Steve Chapman

Democrats yearn for the bounteous days of Bill Clinton's presidency, when the economy was flourishing, there were good jobs at good wages, and poverty was on the wane. So it's a puzzle that on one of his signature achievements -- the North American Free Trade Agreement -- the party's presidential candidates are sprinting away from his record as fast as they can. It's as though Republicans were calling for defense cuts while invoking Ronald Reagan.

Even Hillary Clinton can't bring herself to defend the deal her husband pushed through. Asked during a recent debate if she thought it was a mistake, she did everything but deny she'd ever met the man.

"All I can remember from that is a bunch of charts," she chortled, in possibly the least believable statement of the 2008 campaign. "That, sort of, is a vague memory." In the end, though, Clinton declared that "NAFTA was a mistake to the extent that it did not deliver on what we had hoped it would."

She has plenty of company. Barack Obama is on record as saying he "would not have supported the North American Free Trade Agreement as it was drafted." John Edwards has flogged the treaty like a rented mule, calling it "a complete and total disaster." And Dennis Kucinich thinks all copies of NAFTA should be humanely shredded and used as compost on shade-grown fair trade coffee, or something like that.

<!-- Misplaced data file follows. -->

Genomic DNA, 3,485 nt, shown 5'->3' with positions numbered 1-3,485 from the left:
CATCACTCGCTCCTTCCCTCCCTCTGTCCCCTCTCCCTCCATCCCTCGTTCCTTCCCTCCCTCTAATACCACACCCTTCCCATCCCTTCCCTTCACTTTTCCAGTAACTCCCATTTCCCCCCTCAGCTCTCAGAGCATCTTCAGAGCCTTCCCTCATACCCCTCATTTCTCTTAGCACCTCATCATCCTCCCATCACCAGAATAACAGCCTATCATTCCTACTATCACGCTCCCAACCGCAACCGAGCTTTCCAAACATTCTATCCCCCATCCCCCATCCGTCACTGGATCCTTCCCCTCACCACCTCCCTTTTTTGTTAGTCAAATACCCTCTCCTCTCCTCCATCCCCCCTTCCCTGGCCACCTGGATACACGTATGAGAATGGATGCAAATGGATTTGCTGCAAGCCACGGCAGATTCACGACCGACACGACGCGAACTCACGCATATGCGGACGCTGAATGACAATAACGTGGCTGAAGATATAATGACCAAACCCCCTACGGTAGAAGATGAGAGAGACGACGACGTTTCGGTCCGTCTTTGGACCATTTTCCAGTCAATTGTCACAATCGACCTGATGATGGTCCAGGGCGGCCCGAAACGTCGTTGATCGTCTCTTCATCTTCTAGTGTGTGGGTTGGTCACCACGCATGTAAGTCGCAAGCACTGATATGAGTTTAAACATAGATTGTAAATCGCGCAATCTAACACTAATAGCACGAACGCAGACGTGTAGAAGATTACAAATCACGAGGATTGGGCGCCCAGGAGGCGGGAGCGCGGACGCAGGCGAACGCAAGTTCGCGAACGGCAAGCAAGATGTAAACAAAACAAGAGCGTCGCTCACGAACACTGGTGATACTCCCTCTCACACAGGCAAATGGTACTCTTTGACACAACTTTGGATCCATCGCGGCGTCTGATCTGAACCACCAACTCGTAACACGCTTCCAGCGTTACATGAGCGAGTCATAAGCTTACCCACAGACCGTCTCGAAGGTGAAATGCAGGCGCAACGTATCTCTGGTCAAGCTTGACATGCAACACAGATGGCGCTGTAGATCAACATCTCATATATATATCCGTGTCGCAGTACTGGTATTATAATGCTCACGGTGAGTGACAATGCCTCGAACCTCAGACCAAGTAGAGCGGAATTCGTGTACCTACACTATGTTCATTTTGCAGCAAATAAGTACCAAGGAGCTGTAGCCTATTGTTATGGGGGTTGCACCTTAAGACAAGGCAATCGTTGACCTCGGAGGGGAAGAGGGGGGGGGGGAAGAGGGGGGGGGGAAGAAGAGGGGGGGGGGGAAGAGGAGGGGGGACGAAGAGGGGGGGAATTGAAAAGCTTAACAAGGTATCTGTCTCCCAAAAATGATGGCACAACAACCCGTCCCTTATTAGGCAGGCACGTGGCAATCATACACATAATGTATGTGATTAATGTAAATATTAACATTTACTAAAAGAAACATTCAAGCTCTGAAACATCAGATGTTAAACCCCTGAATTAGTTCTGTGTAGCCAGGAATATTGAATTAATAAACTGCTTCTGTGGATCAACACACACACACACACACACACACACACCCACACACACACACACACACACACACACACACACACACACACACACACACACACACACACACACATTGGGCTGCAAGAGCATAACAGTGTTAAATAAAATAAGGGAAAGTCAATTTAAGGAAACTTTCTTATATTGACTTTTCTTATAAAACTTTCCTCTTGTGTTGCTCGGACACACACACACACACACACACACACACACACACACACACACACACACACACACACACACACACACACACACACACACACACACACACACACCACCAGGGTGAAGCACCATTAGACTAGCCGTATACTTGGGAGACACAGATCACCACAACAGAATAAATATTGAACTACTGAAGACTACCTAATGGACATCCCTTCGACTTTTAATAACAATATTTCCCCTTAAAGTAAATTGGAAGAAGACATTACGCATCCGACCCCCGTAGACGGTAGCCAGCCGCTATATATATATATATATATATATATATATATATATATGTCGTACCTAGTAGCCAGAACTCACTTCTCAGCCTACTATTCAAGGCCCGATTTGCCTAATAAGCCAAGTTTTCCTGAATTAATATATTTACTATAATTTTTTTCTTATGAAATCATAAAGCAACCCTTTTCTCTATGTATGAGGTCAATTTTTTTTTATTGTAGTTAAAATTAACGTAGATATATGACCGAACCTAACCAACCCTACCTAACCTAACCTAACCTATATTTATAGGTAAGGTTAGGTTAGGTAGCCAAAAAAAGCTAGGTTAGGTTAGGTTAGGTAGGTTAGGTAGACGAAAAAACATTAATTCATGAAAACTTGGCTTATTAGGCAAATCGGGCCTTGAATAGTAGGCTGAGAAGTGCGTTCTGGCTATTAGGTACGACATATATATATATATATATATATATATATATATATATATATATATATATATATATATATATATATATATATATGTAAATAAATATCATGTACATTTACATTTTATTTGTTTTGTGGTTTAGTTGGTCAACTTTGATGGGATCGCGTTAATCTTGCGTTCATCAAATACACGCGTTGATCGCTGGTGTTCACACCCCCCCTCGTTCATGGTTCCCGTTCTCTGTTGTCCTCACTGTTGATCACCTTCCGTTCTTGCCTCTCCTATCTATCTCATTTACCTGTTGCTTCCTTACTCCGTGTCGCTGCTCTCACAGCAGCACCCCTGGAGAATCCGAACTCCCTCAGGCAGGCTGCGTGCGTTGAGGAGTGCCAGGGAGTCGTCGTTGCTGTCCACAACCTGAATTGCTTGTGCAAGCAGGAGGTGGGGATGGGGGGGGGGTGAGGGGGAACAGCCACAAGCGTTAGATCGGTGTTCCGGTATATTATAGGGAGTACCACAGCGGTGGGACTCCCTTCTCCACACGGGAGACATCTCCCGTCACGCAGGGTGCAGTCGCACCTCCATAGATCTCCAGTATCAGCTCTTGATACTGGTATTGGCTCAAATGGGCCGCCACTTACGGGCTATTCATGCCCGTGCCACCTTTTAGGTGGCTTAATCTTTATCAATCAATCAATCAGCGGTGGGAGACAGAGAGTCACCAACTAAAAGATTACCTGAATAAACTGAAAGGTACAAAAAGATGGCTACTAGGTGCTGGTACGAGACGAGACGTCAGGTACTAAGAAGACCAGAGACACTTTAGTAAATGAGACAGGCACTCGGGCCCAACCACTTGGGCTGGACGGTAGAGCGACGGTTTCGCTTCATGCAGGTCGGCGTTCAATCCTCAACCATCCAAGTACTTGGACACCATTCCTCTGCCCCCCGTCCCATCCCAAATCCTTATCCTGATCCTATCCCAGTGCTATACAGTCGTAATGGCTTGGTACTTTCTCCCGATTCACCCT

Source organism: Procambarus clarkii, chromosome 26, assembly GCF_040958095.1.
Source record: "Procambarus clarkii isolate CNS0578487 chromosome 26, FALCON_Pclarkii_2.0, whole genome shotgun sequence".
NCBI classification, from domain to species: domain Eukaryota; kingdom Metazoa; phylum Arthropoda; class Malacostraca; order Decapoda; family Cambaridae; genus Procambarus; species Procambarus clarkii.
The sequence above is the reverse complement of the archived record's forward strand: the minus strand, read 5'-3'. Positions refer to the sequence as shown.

What did NAFTA ever do to deserve this abuse? Critics claim it destroyed a million jobs -- forgetting that its implementation coincided with the longest peacetime expansion in American history. During that period, the unemployment rate fell to its lowest level since the Vietnan War. If that was a disaster, I'm Hannah Montana.

Ordinary workers, contrary to myth, benefited from NAFTA. In the decade before it took effect, according to the Bureau of Labor Statistics, average hourly earnings (adjusted for inflation) fell by 5 percent. In the decade after, they rose by 10 percent.

Even supposing the deal did eliminate a million jobs, that actually doesn't amount to much. Every year, millions of jobs vanish and millions materialize, as old companies cut back or close and new ones sprout. What counts is net growth, and since 1994, the total number of jobs in this country has risen by 26 million.

Steve Chapman

Steve Chapman is a columnist and editorial writer for the Chicago Tribune.

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